Annex 1. Country Experiences in Managing FX Credit Risk
This annex surveys the experiences with specific prudential measures managing FX credit risks. Measure have not been widely use despite being a considerable threat to financial stability. The main challenge is to ensure that financial institutions have in place internal mechanisms to adequately qualify, define, and manage credit risks associated with lending to unhedged borrowers. In parallel, close monitoring and supervision would be crucial to ensure financial institutions internalize correctly FX credit risk. In parallel, measures to encourage the adequate use of FX hedging among the household and corporate sectors would be welcome.
As a first step, country authorities need to do more to compile detailed information about the financing structure of the corporate and household sectors, with emphasis on FX mismatches and exposure to complex financial instruments like derivatives. To properly internalize FX credit risks, information is required on FX position, FX sales and percentage of short-term liabilities in foreign currency from the borrowers, which may prove challenging. At times of easy external financing conditions, corporates and households tend to increase indebtness, in many cases raising FX mismatches because of more attractive financial terms.
Prepared by Mercedes Vera Martin. The note has benefited from comments by C. Fernandez, M. Garcia-Escribano, and C. Tovar.
For a discussion on measures to limit FX positions in banks’ balance sheets, see accompanying note “Limiting Foreign Exchange Positions to Contain Systemic Risk,” prepared by C. Fernández-Valdovinos and Chris Walker (WHD).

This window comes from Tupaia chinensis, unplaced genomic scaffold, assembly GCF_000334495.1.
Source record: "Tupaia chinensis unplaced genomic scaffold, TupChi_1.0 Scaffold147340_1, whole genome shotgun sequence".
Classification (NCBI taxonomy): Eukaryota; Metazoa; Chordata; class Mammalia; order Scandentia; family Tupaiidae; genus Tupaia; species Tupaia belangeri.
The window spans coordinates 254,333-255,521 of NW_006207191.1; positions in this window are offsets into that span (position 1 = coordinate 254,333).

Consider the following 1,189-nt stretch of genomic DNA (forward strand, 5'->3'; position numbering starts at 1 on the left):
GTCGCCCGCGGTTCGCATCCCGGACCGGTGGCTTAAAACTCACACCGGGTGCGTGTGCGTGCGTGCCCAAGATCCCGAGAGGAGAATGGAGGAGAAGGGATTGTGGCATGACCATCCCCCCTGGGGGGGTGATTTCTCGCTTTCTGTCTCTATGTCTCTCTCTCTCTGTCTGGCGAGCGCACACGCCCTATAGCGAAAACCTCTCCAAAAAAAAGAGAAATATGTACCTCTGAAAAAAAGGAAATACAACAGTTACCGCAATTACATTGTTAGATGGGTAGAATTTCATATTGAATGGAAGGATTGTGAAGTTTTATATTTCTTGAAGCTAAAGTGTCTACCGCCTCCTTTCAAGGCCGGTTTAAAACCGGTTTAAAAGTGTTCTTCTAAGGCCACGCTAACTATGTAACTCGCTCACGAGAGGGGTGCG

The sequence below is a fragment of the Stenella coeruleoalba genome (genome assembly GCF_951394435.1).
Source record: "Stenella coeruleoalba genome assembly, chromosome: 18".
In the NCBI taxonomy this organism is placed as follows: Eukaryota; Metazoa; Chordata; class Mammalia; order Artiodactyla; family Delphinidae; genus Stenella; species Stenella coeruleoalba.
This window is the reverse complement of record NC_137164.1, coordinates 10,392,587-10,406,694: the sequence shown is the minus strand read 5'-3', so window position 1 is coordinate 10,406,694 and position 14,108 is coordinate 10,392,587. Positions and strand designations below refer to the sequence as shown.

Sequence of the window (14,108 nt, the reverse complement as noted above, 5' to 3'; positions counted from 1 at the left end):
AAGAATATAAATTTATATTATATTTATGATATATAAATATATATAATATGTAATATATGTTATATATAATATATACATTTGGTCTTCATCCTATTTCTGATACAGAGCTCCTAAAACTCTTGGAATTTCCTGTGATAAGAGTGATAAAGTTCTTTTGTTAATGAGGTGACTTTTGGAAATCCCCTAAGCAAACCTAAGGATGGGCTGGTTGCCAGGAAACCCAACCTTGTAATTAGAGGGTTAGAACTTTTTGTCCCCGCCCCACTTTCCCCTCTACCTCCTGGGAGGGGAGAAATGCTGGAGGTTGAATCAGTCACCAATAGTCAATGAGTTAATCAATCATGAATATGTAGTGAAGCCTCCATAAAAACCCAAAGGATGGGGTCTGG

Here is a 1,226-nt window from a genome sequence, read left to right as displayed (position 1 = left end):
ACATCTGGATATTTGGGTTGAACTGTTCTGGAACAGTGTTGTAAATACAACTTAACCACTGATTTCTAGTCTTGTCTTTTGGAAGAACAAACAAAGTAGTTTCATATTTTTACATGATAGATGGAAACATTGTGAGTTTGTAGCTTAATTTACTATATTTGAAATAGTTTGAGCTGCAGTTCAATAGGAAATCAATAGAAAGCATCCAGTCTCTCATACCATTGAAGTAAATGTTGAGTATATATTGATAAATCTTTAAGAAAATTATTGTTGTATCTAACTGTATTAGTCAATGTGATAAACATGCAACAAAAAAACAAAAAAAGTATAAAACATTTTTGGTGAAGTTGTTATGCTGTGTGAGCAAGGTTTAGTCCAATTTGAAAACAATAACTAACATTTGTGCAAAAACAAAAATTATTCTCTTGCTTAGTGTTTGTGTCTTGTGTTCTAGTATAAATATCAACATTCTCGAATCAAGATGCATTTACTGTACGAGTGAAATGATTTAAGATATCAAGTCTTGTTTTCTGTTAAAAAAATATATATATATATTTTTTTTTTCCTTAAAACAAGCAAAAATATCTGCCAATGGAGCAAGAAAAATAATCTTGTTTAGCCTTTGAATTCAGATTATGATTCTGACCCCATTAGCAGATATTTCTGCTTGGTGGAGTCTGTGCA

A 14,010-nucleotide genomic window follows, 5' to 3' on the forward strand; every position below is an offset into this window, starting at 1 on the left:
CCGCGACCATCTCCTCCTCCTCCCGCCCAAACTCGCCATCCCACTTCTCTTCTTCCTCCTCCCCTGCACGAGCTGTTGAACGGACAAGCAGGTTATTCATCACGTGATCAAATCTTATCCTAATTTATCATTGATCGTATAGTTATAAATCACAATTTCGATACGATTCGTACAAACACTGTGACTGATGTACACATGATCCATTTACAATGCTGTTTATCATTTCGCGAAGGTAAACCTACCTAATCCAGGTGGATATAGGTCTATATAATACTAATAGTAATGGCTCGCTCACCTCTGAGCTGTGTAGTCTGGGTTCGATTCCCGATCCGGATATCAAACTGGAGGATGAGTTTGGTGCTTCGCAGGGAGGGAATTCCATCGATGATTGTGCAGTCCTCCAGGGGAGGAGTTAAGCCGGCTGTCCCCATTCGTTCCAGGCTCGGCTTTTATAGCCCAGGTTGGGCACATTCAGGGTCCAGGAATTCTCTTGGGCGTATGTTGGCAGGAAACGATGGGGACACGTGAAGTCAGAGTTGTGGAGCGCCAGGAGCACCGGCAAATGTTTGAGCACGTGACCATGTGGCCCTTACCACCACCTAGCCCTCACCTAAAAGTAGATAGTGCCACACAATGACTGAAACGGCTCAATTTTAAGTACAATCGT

Ultimately, Peru is moving toward a system in which banks would incorporate the FX credit risk in the overall assessment of credit risk (through higher internal ratings (like currently done in Chile).
Data on deposits excludes nonresident deposits.
The discussion in this section is drawn from “Credit Growth: Development and Prospects” (A. Tiflin, Selected Issues Paper, 2006 Article IV Consultation, IMF/06/169); and Romania’s financial sector stability report (IMF, 2010e); available at www.imf.org/external/pubs/ft/scr/2010/cr1047.pdf.
Additional measures included increases in foreign-currency reserve requirements, also to curb capital inflows.
See IMF (2010e) for a detailed analysis of Romania’s financial sector stability at www.imf.org/external/pubs/ft/scr/2010/cr1047.pdf
This section is drawn from Jara, Moreno and Tovar (2009).
The problem extended also to productive companies in India, China, and Korea. See Farhi and Zanchetta (2009) for details.
A major food retailer (Comercial Mexicana) sought bankruptcy protection in October 2008 with losses up to US$1.1 billion on non-deliverable forward (NDF) contracts it had made with international banks Gruma SA, the world’s largest maker of corn flour, and Alfa SAB, the world’s largest maker of aluminum engine heads and blocks, also suffered from considerable mark to market losses on derivative instruments during this period. In October, glass maker Vitro SAB announced that a large part of its $227 million of derivatives losses had come from natural gas forwards.